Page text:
Supplementation: The supplement comprised 1 kg milk-based formula per week, delivered to the home weekly. Some additional food (cornmeal and skimmed milk powder) was provided to the family to reduce the sharing of the child’s supplement.

Stimulation: The objectives of the stimulation intervention were to increase the mother’s ability to promote her child’s development through play, to improve mother-child interaction, and to promote the self-esteem of both mother and child. At the weekly visit, the CHWs demonstrated play techniques and involved the mother in a play session with her child. Mothers were encouraged to continue play activities between the visits and to integrate them into their daily routines. Emphasis was placed on language, the use of praise and positive reinforcement, and physical punishment was discouraged. Toys made from commonly discarded household materials and simple picture books were left in the home and exchanged each week.

Control: No treatment - access to free health care only (see below)

Supervisors monitored the quality of visits for all groups. All groups were visited weekly by a community health worker (CHW) for two years and were provided free health care (in addition to routinely available primary healthcare)

Intervention type



Drug names

Primary outcome measure

Child development measured with the Griffiths Scales of mental development on enrollment at age 9-24 months and every 6 months for two years. Overall developmental quotient and 4 subscales

Secondary outcome measures

1. Growth measured using standard anthropometry (height, weight, head circumference, triceps and subscapular skinfold) on enrolment and every 6 months for 2 years
2. Home stimulation measured with HOME (home observation for measurement of the environment) on enrolment and at the end of the trial (24 months later)
3. Morbidity measured by maternal recall weekly for 2 years

Overall trial start date


Overall trial end date


Reason abandoned (if study stopped)


Participant inclusion criteria

1. Height-for-age below -2SD of NCHS reference values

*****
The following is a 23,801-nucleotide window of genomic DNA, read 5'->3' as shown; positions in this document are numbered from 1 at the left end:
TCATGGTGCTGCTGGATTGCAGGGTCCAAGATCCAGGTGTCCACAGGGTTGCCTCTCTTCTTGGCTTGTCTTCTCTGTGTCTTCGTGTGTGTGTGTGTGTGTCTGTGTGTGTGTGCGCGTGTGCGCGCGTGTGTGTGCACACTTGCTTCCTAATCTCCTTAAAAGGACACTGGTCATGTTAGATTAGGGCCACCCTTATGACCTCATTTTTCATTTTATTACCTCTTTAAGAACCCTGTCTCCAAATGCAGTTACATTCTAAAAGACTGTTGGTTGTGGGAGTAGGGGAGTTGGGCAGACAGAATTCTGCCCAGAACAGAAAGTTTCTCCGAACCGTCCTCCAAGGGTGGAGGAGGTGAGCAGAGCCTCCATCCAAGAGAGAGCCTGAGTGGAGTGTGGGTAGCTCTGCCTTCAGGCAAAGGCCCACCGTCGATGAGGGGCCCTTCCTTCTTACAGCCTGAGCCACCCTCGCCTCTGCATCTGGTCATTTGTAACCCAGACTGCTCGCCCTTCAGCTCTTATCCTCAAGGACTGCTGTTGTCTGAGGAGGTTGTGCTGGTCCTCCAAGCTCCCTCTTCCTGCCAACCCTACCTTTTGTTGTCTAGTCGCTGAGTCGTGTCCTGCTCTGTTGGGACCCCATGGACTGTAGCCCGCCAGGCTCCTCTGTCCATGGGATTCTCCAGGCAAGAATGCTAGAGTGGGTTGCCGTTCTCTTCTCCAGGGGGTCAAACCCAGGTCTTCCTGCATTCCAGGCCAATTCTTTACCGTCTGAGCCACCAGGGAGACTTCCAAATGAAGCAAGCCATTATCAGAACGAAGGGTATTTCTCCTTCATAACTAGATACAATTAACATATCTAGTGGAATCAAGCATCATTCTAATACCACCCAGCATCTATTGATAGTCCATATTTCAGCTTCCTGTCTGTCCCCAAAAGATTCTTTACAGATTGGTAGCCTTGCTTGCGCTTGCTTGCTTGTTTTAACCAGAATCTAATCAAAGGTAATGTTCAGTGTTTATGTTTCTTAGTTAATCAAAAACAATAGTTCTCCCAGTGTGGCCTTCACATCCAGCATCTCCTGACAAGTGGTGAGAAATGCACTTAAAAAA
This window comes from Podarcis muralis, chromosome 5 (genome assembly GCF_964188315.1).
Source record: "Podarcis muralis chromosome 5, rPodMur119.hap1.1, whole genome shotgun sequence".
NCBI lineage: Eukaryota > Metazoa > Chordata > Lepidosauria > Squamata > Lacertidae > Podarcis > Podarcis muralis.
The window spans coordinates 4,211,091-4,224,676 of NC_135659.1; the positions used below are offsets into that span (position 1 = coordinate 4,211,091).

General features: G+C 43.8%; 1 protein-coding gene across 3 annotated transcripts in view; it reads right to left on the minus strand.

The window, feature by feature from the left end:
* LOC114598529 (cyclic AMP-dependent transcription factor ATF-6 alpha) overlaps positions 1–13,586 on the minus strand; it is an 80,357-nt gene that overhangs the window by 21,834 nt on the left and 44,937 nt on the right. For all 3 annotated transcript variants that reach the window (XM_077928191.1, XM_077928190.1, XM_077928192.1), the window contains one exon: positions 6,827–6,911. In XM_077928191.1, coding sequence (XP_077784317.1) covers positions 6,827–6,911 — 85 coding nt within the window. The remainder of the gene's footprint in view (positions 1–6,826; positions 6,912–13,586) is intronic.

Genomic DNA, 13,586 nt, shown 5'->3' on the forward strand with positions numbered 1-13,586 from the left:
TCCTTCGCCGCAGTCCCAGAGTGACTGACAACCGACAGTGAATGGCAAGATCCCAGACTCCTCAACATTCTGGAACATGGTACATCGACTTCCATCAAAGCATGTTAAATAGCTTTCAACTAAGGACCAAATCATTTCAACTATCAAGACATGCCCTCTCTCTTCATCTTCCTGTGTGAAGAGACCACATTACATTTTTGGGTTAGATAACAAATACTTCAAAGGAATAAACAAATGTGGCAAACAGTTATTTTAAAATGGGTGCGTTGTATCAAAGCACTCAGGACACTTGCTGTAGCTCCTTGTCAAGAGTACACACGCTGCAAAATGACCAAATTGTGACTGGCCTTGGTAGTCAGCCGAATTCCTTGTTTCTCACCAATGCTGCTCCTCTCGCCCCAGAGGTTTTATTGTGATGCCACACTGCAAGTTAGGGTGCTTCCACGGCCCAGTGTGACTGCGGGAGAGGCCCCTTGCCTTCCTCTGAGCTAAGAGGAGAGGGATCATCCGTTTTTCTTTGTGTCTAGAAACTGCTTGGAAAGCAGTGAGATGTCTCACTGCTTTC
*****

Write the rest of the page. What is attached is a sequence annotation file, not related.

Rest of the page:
2. Age 9-24 months
3. Weight-for-height below median of NCHS reference values
4. Standard of housing and maternal education below defined levels

Participant type


Age group




Target number of participants


Participant exclusion criteria

1. Twins
2. Birth weight equal to or below 1.8 kg
3. Significant mental or physical disability

Recruitment start date


Recruitment end date



Countries of recruitment


Trial participating centre

Tropical Metabolism Research Unit (now Caribbean Institute for Health Research)
The University of the West Indies, Mona Campus

Sponsor information


University of the West Indies

Sponsor details

Regional Headquarters
Hermitage Road
+876 (0)9272471

Sponsor type




Funder type


Funder name

Ford Foundation

Alternative name(s)

Ford Foundation Center for Social Justice, FORDFOUNDATION, Ford, The Ford Foundation

Funding Body Type

private sector organisation

Funding Body Subtype

Trusts, charities, foundations (both public and private)


United States of America

Results and Publications

Publication and dissemination plan

Study results were published in peer-reviewed journals and presented at international conferences

IPD sharing statement
The data is part of ongoing longitudinal research and participant-level data from the trial is not generally available. The data is held at the Caribbean Institute for Health Research

Intention to publish date


Participant level data

Not expected to be available

Basic results (scientific)

Publication list

1991 results in (added 06/12/2019)
1991 results in (added 06/12/2019)
1993 results in (added 06/12/2019)

Publication citations

Additional files

Editorial Notes

20/01/2020: Trial's existence confirmed by published results papers.